How to supplement choline?

Choline can be supplemented in the transition ration to the point of calving, but unless a herd has a fresh cow group it can’t be supplemented post calving without giving to the whole herd. Targeted dosing can be achieved using boluses. Trial work looking at yield response, has shown these to be most effective when given:

  • At or soon after calving to fat cows that carry a higher risk of excess fat mobilization. In the trial, bolused cows that were condition score 3.5 or above gave an average of 5 litres more milk at the first recording compared with similar cows that were not supplemented.
  • In conjunction with energy precursors such as glycol, to cows that have subclinical ketosis, to allow the liver to function more effectively.
  • To sick cows post calving which will be mobilising fat and be in poor metabolic health probably with other appropriate treatments depending on the disease present.

Use of Choline is a relatively new tool in the management of cows who are at risk for transition ‘failure’. Please do speak to us to find out whether this could be a suitable tool to help these problem cows and to identify ways to maximise your DMI in your dry cows.

Many thanks to James Husband for providing content for this article.

New Year, New Challenges

Friars Moor Livestock Health would like to wish all of our clients a very Happy New year and hope for a prosperous 2024. 2024 looks to be an exciting year for us, with the opening of our Closworth branch this month, and with building work storming on at West Stour, 2024 will also see the farm team move premises.

2023 started with some of the highest milk prices seen historically, but closed somewhat lower. That looks set to rise a bit in the coming months but is no doubt likely to fluctuate somewhere below the early 2023 prices. This brings it challenges, as do various industry initiatives such as the Red Tractor ‘green module’ and changing structures for farm payments. We would encourage everyone to sign up for funding through the animal health and welfare pathway, which is now available to non-BPS claimants and can be used towards a huge range of performance and health related investigations on farm. We always try to stay abreast and ahead of such curves and continue to think about the current and future pressures on the agricultural industry and how these will shape veterinary businesses.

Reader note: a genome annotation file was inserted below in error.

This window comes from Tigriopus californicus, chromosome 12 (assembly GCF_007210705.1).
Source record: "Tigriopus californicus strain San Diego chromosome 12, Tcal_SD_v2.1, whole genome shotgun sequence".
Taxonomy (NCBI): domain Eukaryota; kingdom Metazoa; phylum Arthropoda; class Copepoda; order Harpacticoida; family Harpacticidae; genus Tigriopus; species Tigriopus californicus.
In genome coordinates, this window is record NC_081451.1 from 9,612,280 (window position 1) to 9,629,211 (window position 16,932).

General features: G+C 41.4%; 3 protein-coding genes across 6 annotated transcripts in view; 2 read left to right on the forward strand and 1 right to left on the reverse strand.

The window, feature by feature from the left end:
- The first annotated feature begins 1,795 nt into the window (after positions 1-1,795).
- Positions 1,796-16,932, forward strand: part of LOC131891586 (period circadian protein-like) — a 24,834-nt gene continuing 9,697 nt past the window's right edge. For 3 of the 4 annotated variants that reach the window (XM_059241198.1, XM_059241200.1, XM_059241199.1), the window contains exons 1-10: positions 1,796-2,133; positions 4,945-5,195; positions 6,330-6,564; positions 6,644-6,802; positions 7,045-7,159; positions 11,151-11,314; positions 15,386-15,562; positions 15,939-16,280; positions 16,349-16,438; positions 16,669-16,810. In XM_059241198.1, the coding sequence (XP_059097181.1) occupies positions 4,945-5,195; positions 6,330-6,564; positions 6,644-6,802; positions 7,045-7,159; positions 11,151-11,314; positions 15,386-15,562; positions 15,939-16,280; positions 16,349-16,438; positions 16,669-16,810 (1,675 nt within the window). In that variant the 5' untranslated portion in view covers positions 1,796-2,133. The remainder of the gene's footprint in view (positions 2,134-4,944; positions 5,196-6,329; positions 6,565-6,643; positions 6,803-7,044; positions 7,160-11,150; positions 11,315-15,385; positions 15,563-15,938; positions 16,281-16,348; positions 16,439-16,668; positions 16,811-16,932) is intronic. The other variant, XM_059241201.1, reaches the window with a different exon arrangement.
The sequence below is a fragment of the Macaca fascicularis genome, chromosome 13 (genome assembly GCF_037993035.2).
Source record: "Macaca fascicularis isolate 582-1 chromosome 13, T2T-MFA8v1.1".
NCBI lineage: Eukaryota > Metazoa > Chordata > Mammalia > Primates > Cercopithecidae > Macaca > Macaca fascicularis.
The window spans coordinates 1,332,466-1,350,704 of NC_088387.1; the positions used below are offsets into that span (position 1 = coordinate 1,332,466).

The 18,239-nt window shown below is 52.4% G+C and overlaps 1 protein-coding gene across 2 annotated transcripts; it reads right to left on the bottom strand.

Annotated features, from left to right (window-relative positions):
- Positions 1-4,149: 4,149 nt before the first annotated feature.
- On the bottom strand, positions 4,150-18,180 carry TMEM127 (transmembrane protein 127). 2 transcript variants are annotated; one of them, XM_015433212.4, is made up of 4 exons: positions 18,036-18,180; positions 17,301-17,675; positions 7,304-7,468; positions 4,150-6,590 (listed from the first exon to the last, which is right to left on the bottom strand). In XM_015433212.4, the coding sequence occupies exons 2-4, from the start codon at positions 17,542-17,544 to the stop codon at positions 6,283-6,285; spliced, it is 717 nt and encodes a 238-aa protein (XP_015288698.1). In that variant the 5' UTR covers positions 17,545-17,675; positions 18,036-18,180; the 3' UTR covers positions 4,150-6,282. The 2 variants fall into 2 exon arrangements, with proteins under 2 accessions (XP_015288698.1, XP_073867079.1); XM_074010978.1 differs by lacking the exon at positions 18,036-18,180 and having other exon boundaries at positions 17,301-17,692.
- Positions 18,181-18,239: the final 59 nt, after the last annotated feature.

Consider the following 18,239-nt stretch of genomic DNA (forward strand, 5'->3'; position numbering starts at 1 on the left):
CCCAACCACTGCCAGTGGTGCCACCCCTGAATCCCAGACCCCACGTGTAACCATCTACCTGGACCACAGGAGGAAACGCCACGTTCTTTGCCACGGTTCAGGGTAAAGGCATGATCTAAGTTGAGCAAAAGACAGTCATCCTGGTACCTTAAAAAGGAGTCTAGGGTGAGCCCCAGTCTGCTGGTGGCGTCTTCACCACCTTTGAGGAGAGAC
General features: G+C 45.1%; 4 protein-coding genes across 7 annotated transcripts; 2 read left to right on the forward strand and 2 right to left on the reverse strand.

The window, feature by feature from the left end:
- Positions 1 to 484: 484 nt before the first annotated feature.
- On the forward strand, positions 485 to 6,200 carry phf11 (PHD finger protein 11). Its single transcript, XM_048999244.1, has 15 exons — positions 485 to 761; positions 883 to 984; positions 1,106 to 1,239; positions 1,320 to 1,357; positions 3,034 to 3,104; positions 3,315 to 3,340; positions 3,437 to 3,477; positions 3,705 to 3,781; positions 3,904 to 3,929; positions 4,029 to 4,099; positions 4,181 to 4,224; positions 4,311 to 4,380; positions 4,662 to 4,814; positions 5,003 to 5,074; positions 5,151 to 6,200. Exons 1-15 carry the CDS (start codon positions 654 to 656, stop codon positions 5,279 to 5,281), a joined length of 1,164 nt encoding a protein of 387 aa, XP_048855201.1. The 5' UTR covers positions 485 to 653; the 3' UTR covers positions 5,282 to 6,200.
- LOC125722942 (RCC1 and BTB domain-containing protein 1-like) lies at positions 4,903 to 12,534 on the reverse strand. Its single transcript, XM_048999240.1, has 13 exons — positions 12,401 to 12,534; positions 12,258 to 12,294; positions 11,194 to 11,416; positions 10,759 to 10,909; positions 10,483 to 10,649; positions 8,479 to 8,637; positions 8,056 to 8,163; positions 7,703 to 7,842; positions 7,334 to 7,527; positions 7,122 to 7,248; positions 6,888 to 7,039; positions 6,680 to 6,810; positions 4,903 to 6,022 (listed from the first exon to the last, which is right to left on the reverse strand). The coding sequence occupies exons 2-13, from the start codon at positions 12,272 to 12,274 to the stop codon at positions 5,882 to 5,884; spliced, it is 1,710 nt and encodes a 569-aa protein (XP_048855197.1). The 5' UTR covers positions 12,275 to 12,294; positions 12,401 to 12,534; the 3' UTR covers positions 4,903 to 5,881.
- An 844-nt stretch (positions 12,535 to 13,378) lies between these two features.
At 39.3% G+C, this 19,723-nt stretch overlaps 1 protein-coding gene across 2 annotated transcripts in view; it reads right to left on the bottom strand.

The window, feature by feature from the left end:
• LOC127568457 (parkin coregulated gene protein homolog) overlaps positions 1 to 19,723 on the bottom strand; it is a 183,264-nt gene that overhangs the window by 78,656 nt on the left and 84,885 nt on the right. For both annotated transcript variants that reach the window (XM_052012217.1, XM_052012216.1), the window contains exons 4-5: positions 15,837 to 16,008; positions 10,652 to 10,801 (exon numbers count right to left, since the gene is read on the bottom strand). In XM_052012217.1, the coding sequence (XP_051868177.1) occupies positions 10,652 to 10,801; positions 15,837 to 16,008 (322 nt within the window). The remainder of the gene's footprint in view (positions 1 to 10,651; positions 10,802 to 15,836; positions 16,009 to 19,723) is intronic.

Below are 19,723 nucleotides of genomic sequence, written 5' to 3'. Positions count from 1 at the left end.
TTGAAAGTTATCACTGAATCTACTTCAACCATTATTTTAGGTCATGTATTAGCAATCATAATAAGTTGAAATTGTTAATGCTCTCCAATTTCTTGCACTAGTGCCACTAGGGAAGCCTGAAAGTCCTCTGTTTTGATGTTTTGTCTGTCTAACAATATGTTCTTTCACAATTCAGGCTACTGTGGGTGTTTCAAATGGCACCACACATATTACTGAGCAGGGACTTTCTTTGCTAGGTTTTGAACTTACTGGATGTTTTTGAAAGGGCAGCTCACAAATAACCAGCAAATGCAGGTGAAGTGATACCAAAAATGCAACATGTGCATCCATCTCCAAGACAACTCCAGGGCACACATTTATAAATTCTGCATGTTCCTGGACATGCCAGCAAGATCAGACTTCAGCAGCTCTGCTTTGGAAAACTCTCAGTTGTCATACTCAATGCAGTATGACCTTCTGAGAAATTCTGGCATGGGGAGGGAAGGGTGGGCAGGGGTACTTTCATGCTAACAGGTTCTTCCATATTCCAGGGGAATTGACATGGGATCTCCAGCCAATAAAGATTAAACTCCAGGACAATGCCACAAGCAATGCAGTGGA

A reduction in sheep scanning results in our area have indicated that our sheep farmers may be facing challenges this spring. Some may be due to vector borne disease such as Blue tongue and Schmallenberg, which are undoubtably linked to warmer winters that we seem to be experiencing and aided by both insect migration and animal movements. If you are experiencing more than 2% empty at scanning or seeing evidence of reabsorptions, then talk to your vet about infectious disease testing. In 2023 APHA offered a range of surveillance testing on aborted foetuses and we expect there to be similar available in spring 2024.

If you sell animals for meat that will end up in export trade then from February 2024 you will require a VAN number. This involves a vet visit and some paperwork to inspect the entirety of your flock or herd for signs of disease. If you are a Red Tractor member, then this is not required.

 

To read our full newsletter please go to:

Monthly Farm Newsletter

NEW Closworth branch

OPEN FROM 15TH JANUARY 2024. Friars Moor Livestock Health Closworth branch at Hamish’s Farm Shop & Café.

 

PROVIDING INDEPENDENT FARM VETERINARY SERVICES.

9am-3pm Monday-Friday.

Staffed branch with full pharmacy facility, run alongside our existing three branches.

What will be living on your pasture over winter?

By Lucy Hepworth BVSc MRCVS

There has definitely been a lot of cattle lungworm in the Blackmore Vale in late summer/early autumn this year. What does this mean for your pasture if lungworm has been present on your farm this year? Lungworm in sheep is caused by a different species and there are usually no clinical signs, but in heavy infestations it can cause coughing and weight loss.